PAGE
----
A new survey reveals that students with a Masters don't always get the jobs they expect

No one doubts that postgraduate study enriches your life, but what about enriching it in riches? When it comes to the crunch, it does not mean the guaranteed, professional job that students might expect, according to a new survey by the Higher Education Consortium for Special Education (HECSE) out this week.

The report, "What Do Postgraduates Do?" looked at the career destinations of 2005 postgraduates in the first six months after graduation. It found that nearly a quarter of graduates in arts and humanities disciplines left postgraduate courses to take on school-leaver jobs. And 17.4 per cent of Masters graduates found themselves six months after graduating either unemployed or stacking shelves.

While, on average, taking a first degree gives students a 45 per cent boost on their lifetime earnings, even professional postgraduate programmes only boost salaries by 5 per cent on average. That might explain why the study also found that while undergraduate numbers are booming, postgraduate student numbers have stayed relatively steady, with Masters programmes growing by 3 per cent and doctorates up less than 1 per cent.

Postgraduate study is a serious investment. Fees alone can run to more than £10,000 with some business Masters costing over £50,000. Add to that living costs and a year's lost income; even if they take out a career development loan, student loans are not available to postgraduates, making the extra degree an expensive proposition.

The expectation of many is that their postgraduate study will pay a premium, snagging them a well-paid job. Look at the averages and you might think they are right. Masters graduates earn over £5,000 a year more than first-degree graduates six months after graduation. But, say the experts, this is skewed by the many older Masters graduates and by the vast sums of money commanded by the MBA crowd.

"A Masters degree is not a passport to a highly paid career," says Charlie Ball, the labour market analyst who wrote the report. Ball says that many employers will be more interested in a year's work experience than a postgrad qualification.

Only a little over a quarter of postgraduates are going into the occupations that traditionally often require postgraduate qualifications. Most of the others will be competing with first-time graduates for jobs. Almost all graduate recruitment now goes through assessment centres. The Association of Graduate Recruiters (AGR), which represents over 600 employers, reckons that 90 per cent of their members now use these centres. That means qualifications are only good to get you through the door.

The Civil Service recruits graduates and postgraduates through its "Faststream" recruitment process. This consists of online tests and a day at an assessment centre. Only a few of those jobs require Masters degrees. "When we select we don't look at CVs," says Margaret Prythergch, chief assessor at the Cabinet Office. "Having a Masters makes no difference."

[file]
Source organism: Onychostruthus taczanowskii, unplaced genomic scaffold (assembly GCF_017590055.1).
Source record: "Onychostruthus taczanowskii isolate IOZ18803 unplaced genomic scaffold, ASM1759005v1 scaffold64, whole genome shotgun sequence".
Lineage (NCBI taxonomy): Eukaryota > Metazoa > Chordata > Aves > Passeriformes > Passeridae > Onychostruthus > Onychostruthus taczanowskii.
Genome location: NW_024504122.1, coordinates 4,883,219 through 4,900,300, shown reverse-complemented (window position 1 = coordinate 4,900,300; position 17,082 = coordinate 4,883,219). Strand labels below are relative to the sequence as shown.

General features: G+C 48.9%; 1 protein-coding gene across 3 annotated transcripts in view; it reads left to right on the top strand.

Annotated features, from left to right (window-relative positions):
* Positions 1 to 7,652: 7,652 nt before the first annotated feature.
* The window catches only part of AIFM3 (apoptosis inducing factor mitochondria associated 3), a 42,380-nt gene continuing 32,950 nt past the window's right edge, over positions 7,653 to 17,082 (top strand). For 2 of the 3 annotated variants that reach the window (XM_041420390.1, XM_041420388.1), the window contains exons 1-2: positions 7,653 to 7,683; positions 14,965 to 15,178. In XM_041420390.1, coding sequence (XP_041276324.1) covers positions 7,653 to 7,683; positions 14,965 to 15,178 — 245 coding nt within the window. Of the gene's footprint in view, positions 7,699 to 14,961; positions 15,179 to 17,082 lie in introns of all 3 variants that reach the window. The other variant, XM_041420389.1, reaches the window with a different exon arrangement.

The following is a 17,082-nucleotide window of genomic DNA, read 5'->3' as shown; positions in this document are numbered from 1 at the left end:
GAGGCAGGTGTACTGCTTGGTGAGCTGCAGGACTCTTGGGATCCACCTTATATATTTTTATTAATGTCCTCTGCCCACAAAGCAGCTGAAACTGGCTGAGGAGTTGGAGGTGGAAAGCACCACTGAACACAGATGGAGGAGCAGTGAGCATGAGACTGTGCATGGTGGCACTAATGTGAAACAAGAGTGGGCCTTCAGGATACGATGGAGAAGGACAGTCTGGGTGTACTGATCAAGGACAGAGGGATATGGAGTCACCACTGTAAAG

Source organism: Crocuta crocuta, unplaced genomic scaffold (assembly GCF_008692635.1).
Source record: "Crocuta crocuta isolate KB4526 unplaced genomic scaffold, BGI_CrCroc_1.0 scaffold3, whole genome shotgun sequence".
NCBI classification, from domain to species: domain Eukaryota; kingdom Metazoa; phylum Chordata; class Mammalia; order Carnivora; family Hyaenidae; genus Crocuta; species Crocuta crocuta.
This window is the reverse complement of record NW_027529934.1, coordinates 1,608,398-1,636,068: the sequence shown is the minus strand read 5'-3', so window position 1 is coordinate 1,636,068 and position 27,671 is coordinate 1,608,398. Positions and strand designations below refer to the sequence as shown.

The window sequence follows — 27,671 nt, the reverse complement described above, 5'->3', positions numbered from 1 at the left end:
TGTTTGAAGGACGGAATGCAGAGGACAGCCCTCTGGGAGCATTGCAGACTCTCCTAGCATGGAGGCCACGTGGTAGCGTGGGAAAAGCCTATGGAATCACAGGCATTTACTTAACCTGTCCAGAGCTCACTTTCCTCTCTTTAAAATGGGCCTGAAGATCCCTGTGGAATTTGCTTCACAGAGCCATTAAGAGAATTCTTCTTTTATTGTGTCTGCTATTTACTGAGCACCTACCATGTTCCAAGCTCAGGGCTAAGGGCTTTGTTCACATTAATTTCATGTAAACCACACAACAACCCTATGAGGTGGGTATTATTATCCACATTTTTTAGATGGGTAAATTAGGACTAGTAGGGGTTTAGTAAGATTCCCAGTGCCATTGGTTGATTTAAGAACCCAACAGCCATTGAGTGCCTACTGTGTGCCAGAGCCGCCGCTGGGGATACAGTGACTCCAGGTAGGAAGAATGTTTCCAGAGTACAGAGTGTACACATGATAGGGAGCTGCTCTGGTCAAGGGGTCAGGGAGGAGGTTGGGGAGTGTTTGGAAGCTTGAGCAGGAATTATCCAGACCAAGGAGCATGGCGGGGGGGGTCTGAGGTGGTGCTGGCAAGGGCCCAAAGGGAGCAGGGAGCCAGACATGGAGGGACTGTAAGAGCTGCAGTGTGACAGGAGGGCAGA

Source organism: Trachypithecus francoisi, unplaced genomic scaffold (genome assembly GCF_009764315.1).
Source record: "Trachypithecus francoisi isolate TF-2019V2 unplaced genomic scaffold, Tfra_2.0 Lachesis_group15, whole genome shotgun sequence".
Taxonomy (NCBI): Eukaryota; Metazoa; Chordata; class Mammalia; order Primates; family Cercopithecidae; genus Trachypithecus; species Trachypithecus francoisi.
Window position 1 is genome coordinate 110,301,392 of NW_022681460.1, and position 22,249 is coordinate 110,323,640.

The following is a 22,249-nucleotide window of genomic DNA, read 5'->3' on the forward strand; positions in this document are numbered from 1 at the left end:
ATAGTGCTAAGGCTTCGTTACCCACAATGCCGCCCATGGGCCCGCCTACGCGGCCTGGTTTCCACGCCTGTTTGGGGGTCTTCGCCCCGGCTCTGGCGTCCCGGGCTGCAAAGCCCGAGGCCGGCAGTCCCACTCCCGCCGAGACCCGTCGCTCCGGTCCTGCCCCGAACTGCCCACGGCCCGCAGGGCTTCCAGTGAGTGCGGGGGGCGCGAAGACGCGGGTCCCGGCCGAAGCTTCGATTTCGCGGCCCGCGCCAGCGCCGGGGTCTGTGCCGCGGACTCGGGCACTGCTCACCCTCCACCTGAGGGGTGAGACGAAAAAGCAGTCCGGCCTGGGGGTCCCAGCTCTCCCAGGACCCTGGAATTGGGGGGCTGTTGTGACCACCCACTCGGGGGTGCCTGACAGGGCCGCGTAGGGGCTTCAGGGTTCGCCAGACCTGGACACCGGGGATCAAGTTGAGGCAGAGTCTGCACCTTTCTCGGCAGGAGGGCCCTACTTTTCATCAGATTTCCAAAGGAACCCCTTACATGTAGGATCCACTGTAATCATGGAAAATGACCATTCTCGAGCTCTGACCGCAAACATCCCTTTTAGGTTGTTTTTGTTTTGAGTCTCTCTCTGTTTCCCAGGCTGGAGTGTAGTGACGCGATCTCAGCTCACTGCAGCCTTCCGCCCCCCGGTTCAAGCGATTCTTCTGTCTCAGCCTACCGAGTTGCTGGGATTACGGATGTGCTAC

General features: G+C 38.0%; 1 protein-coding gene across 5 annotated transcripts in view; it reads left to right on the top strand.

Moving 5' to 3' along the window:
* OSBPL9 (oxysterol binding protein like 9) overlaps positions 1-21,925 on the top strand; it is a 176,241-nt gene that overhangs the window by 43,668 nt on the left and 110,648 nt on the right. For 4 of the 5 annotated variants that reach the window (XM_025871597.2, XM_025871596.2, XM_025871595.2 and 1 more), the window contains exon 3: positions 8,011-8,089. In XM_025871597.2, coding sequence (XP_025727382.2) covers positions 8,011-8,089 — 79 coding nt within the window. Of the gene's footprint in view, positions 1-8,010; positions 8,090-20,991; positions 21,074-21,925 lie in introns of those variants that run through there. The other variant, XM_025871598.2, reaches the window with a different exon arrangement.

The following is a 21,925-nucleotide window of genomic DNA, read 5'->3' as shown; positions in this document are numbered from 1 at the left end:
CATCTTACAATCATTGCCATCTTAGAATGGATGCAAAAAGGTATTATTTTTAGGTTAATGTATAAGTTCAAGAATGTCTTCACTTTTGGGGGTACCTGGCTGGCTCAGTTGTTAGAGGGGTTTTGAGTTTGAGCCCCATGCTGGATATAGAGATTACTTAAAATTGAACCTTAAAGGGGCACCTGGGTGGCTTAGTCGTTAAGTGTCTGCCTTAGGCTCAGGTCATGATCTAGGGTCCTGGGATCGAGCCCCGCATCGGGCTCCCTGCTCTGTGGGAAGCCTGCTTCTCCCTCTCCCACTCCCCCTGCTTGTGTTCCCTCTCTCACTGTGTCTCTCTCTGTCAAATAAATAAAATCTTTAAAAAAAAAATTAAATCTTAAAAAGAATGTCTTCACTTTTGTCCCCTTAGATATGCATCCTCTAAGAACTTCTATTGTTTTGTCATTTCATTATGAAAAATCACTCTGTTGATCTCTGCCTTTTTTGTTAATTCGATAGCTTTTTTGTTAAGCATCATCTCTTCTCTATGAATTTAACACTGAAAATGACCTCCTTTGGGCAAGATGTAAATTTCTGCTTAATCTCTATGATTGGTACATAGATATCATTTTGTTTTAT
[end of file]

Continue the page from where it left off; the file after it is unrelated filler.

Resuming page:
Some postgraduates who were advised to take the courses for their career can feel a little cheated. Megan Cuttriss, 28, did a full-time Masters in biological sciences at Bradford University in 2001-2. "I'd been 18 months without sciences and I felt I needed to get my foot in again to be taken seriously by employers," says Cuttriss. "By the end of it I realised it was less useful than I'd thought."

Cuttriss found herself working alongside first-degree graduates at LGC, a UK chemical analysis laboratory. In career terms Cuttriss thinks her Masters was hopeless, but it did remind her how much she enjoyed academic research. After a few years at LGC she quit to take a PhD in molecular microbiology at the University of Surrey.

So how can you make sure your Masters pays its way? It is up to students to use that extra year to set themselves apart from the pack, says Carl Gilliard, chief executive of the AGR. One approach is simply to excel. Gilliard says that City banks look for brain power, so getting a first and a distinction in a subject you love may be the best approach. Or you can go for a professionally targeted Masters programme which builds employability into the course, getting students to make presentations and practice soft skills, like communicating ideas.

Once you have finished studying and find yourself in the interview room the important thing is to know why you did the course that you did. There are few things more off-putting, says Gilliard, than a postgraduate who shrugs their shoulders and says "I didn't know what to do next...".

If you get it right, the rewards can be considerable. Marianne Moore graduated in January from a part-time MA at Middlesex University in youth justice, community safety and applied criminology. She had been interested in youth justice since undergraduate days and says that her Masters brought her passion and her work together.

She now works for Tribal Consulting on youth offending issues. "Doing the essays disciplined me into concentrating on difficult subjects and allowed me to work out what I thought about them in a structured way," says Moore.

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